Linked by Thom Holwerda on Mon 29th Jun 2009 14:55 UTC
Hardware, Embedded Systems With all the talk about Moore's Law, and doomsday predictions of the industry hitting the ceiling of what's possible with regular transistors, you'd almost forget that a lot of people are already thinking about the next revolution in computing: quantum computers. Researchers at Yale have succeeded in producing the first working solid-state quantum processor. Highly intriguing, but way over my head.
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Hackers
by Boomshiki on Tue 30th Jun 2009 01:25 UTC
Boomshiki
Member since:
2008-06-11

This could be bad for security. With the added speed, they could crack systems in minutes that would normally have taken hundreds or thousands on years (in theory)

Reply Score: 1

RE: Hackers
by jack_perry on Tue 30th Jun 2009 05:42 in reply to "Hackers"
jack_perry Member since:
2005-07-06

...unless it takes hundreds or thousands of years to construct quantum computers capable of the computation needed.

Twenty years ago, I read an article saying that flash memory was going to be the next great thing. It finally took off, what, a couple of years ago? and even then we haven't yet replaced hard drives.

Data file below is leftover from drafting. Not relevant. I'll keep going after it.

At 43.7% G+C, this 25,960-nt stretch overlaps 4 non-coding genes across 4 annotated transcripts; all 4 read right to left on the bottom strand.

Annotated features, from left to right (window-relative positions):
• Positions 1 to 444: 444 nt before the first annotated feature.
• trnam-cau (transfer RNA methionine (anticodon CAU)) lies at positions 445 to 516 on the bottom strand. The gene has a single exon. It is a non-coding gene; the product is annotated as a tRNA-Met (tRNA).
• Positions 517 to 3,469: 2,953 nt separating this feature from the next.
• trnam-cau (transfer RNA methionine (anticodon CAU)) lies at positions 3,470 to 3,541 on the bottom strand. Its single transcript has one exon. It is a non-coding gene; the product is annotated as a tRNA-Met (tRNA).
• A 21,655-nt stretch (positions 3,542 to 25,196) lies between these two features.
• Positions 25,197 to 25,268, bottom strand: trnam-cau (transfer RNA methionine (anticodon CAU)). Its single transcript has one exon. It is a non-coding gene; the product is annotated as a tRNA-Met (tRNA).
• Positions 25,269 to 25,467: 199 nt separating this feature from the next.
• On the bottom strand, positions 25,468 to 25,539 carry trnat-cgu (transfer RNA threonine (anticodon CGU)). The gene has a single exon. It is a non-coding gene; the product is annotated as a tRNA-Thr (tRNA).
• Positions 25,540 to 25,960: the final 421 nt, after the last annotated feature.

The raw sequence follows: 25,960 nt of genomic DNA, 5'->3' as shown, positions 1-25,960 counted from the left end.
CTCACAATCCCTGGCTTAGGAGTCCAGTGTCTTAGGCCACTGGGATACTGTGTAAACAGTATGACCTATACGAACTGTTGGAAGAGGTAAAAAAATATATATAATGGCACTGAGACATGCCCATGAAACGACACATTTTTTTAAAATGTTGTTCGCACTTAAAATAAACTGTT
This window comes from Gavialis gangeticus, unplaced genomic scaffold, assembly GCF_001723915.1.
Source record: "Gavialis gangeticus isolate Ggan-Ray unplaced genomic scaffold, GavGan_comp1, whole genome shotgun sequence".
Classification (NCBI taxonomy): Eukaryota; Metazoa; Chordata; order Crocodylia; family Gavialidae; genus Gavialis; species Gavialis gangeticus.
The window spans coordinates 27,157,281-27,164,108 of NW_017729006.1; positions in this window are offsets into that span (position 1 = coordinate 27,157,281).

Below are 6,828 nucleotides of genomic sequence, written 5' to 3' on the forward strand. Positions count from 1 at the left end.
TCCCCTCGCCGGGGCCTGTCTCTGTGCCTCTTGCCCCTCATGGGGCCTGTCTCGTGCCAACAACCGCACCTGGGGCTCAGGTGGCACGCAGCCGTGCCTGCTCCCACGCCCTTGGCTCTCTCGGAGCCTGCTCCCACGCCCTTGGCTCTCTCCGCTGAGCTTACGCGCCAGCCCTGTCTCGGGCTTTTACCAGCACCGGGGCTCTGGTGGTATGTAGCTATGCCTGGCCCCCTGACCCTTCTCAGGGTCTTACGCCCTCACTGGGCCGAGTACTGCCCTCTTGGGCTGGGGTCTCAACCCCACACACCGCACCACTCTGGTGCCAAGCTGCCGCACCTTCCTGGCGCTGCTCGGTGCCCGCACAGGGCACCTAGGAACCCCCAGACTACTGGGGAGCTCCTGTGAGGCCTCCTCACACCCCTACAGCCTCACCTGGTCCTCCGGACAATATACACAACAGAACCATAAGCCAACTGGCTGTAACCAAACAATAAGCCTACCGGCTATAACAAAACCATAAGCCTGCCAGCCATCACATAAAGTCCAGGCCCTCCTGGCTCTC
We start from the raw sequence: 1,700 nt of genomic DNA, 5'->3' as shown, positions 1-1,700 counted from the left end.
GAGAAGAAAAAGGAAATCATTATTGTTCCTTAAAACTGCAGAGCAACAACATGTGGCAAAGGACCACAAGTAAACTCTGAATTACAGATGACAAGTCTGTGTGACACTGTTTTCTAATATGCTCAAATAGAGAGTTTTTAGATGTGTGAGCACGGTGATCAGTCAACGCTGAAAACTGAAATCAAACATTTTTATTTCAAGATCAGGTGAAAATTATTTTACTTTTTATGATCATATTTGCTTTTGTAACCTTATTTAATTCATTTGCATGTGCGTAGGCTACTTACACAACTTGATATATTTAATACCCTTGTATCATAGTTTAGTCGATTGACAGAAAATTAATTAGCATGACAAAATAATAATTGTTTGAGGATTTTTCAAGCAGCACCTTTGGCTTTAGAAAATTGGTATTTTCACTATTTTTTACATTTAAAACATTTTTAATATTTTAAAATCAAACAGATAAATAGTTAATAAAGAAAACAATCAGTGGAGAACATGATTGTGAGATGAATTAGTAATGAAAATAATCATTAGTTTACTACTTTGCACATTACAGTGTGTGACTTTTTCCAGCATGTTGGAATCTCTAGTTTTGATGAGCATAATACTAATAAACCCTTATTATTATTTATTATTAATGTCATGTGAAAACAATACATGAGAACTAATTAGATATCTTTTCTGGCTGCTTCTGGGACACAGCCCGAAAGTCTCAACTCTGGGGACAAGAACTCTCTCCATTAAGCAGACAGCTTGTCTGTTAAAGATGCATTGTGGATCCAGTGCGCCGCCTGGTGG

Also twenty years ago, fuzzy logic was going to be the next great thing. One guy even wrote a book talking about how it showed the backwardness of Western ways of thinking. A hilarious article in one electronics engineering magazine described a project by a couple of researchers, paid for with a hefty grant from the government (I believe the number was in the millions of dollars), that accomplished what the author could do at the time with $2 worth of analog equipment. I understand that it is used, but it seems (to me) that it was definitely over-hyped at the time. In any case, I'm not sure that after two decades it has yet reached the level of development as flash drives.

So quantum computing may pan out, but I wouldn't hold my breath.

Reply Parent Score: 2

RE: Hackers
by dvzt on Tue 30th Jun 2009 07:41 in reply to "Hackers"
dvzt Member since:
2008-10-23

This could be bad for security. With the added speed, they could crack systems in minutes that would normally have taken hundreds or thousands on years (in theory)


No. We're just going to use bigger encryption keys.

Reply Parent Score: 1

RE[2]: Hackers
by righard on Tue 30th Jun 2009 14:00 in reply to "RE: Hackers"
righard Member since:
2007-12-26

I would be kind of funny if all the advantages of such incredible computer power would be lost because of the need of insanely large encryption keys.

Reply Parent Score: 1